Ancient Mummies Tell a Tale China Doesn’t Care to Listen To





URUMQI, China — An exhibit on the first floor of the museum here gives the government’s unambiguous take on the history of this border region: “Xinjiang has been an inalienable part of the territory of China,” says one prominent sign.

But walk upstairs to the second floor, and the ancient corpses on display seem to tell a different story.

One called the Loulan Beauty lies on her back with her shoulder-length hair matted down, her lips pursed in death, her high cheekbones and long nose the most obvious signs that she is not what one thinks of as Chinese.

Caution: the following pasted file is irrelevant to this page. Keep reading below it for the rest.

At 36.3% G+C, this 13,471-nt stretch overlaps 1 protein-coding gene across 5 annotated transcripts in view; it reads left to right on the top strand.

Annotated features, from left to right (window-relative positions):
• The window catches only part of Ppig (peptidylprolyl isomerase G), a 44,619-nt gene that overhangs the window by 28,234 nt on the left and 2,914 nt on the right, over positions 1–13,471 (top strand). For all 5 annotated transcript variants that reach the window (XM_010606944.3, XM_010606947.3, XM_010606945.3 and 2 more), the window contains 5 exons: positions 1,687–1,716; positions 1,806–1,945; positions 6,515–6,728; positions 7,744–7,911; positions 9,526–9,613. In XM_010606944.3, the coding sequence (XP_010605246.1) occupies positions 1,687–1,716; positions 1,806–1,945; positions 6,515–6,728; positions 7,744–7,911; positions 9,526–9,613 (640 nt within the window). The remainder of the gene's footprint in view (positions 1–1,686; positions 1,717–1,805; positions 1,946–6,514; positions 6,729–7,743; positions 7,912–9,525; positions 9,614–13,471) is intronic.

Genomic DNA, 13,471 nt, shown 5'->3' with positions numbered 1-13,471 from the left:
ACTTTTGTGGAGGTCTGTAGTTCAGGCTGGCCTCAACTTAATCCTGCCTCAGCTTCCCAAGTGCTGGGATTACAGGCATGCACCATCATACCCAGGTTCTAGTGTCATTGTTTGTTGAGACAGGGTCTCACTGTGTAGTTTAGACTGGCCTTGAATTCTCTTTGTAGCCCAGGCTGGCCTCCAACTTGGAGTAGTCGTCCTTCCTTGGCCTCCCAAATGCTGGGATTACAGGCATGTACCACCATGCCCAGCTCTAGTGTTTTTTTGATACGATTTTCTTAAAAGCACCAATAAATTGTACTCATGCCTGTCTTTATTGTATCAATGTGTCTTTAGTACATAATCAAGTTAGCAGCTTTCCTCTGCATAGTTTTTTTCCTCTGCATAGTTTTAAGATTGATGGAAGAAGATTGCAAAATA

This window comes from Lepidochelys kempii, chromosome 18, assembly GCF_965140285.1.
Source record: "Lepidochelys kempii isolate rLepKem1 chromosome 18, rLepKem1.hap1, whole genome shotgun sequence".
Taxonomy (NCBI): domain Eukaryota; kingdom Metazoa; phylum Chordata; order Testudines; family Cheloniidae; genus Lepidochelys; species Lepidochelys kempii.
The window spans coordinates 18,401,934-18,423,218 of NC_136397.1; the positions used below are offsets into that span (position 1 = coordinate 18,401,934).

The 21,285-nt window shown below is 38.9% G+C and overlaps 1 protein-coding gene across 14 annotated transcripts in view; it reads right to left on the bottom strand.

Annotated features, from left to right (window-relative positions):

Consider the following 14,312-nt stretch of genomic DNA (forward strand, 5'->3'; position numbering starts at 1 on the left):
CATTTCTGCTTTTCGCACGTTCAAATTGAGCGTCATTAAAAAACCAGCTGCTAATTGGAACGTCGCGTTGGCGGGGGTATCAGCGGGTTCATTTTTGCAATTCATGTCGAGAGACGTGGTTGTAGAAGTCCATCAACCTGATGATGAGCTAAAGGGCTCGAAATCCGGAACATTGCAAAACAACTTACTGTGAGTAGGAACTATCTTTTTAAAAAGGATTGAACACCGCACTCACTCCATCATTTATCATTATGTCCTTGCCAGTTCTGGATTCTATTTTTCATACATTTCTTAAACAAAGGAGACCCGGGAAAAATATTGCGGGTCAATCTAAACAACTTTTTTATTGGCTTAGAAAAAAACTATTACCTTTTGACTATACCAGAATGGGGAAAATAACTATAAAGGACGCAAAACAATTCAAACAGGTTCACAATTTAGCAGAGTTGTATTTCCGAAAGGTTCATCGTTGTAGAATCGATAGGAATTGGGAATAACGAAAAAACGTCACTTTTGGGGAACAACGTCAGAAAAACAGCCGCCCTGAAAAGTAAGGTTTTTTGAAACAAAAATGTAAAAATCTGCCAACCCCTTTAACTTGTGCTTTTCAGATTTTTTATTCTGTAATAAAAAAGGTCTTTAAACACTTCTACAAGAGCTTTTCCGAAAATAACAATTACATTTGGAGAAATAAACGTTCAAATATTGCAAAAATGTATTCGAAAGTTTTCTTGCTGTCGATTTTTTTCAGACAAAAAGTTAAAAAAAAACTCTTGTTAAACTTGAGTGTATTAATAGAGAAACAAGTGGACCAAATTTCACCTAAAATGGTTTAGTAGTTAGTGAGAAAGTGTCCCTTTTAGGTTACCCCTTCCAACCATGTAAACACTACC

The Loulan Beauty is one of more than 200 remarkably well-preserved mummies discovered in the western deserts here over the last few decades. The ancient bodies have become protagonists in a very contemporary political dispute over who should control the Xinjiang Uighur Autonomous Region...

At the heart of the matter lie these questions: Who first settled this inhospitable part of western China? And for how long has the oil-rich region been part of the Chinese empire?

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